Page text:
My very first collection was a set of Georg Jenson copper pots lined with silver. My grandfather hinted that he would give me a car when I turned nineteen, but since I was newly arrived from Africa, I did not have a license and couldn't care less about a car. My interests then are the same as now: Domestic Pursuits. So I found an antique set of china in a Savannah, Georgia shop, and a gorgeous set of copper pots in New York City that I longed for. My grandfather kindly gifted me those instead.
This decision was wise. The china and pots are like old friends, making my kitchen and dining table beautiful, and lasting as long as my marriage has, almost 1,000 years. Recently I bequeathed the china to my daughter-in-love and eldest son, and my silver-lined copper pots to my second son whose interest in cooking has skyrocketed, enough that he shoud be the He Dean of the Charleston Academy. No doubt copper is expensive and needs to be relined, but these pots will be passed on to my great-grandchildren, of that I am sure. And that car that might have been? Scrap metal by now.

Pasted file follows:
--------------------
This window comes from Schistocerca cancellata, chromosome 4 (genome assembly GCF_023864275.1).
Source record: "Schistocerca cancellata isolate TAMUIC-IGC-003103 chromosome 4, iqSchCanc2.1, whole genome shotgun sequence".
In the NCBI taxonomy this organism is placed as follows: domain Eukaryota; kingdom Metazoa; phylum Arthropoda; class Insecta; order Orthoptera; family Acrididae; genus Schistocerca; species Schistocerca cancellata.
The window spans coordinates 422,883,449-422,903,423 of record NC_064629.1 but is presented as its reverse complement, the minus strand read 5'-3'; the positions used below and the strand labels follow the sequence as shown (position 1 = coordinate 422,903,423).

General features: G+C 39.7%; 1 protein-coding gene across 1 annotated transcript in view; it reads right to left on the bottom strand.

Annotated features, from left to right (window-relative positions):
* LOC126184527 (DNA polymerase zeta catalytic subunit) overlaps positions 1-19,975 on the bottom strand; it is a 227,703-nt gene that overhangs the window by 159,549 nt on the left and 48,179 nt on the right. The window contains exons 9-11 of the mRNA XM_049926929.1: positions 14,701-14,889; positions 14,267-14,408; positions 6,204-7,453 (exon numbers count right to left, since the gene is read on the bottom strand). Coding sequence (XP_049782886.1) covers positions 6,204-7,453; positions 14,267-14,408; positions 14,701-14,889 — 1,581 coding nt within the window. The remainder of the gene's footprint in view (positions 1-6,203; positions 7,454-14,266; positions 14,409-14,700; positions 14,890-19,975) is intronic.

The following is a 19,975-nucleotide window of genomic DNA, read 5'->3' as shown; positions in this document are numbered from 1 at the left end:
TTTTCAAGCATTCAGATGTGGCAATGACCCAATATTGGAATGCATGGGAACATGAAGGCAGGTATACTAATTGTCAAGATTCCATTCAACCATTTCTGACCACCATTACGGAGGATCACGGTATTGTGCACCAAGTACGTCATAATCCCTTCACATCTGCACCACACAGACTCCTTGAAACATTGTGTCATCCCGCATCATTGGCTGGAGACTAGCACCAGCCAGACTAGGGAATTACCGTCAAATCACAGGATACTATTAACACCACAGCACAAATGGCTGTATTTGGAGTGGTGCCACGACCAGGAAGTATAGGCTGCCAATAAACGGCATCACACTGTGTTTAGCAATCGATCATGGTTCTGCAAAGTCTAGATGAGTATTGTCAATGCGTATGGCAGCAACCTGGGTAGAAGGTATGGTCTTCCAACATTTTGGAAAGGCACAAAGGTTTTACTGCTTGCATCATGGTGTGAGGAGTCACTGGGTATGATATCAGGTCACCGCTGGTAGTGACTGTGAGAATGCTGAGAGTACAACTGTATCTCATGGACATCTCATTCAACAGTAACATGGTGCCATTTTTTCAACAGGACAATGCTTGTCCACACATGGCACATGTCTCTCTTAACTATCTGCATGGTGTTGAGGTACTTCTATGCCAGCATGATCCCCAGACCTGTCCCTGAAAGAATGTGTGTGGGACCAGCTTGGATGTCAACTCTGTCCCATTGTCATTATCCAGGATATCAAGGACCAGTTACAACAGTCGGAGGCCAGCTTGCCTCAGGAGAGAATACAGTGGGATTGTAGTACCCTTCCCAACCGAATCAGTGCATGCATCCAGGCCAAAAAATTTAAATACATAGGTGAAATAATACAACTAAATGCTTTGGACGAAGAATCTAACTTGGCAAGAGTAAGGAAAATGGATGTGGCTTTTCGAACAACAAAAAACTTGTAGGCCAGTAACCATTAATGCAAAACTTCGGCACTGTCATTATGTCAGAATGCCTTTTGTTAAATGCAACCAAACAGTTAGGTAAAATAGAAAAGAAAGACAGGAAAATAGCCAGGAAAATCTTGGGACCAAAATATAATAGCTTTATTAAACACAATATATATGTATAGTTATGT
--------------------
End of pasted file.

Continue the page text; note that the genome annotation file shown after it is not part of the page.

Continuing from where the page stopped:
Since I decided to pass on my pots and plates, I have replaced the copper pots with my new love, cast iron skillets from Lodge Valley. These pans have a manly appeal; jet black, with a rough surface and require strength to pick up. The way cast iron sears steaks, sautes fish, cooks vegetables is, in a word, perfect. My affair has begun.
Now for the answers to a few FAQs about care. Cast Iron? Hey, relax. It's okay to wash with dish soap. Then place on low heat to dry, and while hot melt a little coconut oil in pan and then wipe with a paper towel. Done. Two minutes. Copper? Bar Keepers Friend is your friend. Shiny brilliant copper pots takes five seconds if you wash and dry immediately after using. A salt paste, rubbing lemon halves on copper...these tricks may work, but Bar Keepers is quicker, and lasts longer.
Take it from the Dean, who has kept her collection in pristine condition for decades. You are welcome Charles Pollak!